Creator(s): Port Moody Station Museum
Port Moody boomed when the Canadian Pacific Railway (CPR) rumbled west in the late 1800s. The town in the Fraser Valley area of British Columbia was to be the site of the CPR terminus and the new railway promised a rosy future for every trade.
Lumber in particular was in demand for wharves, round houses, bunkhouses, storehouses as well as millions of railway ties, bridges, and trestles and prospects for the area seemed endless. Then CPR announced that Port Moody would not be the railway's terminus station and extended the line further west to Vancouver. Many CPR employees and their families left Port Moody for the new western terminus, many businesses shut down and the city's economy was hurting.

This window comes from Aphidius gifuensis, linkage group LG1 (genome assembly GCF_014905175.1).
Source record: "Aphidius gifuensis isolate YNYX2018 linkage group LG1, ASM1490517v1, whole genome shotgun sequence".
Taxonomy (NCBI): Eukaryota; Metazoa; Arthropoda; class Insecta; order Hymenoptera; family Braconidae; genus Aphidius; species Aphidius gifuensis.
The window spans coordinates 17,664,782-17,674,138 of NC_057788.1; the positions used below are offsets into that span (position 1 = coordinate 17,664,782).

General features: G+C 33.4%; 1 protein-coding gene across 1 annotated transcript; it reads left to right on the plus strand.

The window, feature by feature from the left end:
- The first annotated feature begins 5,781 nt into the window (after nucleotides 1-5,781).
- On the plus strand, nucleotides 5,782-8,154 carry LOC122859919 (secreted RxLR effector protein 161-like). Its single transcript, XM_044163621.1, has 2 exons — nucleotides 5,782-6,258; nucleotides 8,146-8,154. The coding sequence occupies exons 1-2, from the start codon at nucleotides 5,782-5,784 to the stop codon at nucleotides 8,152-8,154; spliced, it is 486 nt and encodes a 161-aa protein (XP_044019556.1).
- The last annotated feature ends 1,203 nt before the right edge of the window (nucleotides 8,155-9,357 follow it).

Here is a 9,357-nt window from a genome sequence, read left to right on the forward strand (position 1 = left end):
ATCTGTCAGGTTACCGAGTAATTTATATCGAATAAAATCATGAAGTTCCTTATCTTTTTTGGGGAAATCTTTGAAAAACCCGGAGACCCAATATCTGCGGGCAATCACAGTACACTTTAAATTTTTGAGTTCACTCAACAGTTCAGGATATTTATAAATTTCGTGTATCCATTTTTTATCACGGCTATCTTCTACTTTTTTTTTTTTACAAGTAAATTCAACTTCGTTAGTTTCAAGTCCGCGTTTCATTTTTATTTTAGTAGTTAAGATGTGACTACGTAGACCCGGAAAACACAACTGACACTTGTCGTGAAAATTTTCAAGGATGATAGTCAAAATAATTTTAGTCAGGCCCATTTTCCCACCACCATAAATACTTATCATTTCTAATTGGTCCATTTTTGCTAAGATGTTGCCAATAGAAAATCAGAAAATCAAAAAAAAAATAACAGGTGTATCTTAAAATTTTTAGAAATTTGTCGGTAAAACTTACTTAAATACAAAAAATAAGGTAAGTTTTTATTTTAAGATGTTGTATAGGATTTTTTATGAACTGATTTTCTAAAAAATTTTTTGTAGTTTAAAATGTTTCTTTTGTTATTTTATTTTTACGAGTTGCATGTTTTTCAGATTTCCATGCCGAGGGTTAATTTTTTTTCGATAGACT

Port Moody's lumber industry has seen many other periods of boom and bust throughout its life as a community, but it is difficult to imagine Port Moody without its history as a lumber town. This exhibit looks at the important lumber pioneers, the three largest Port Moody mills, the tools the industry used and the various ethnic minorities who played important roles in daily mill operations.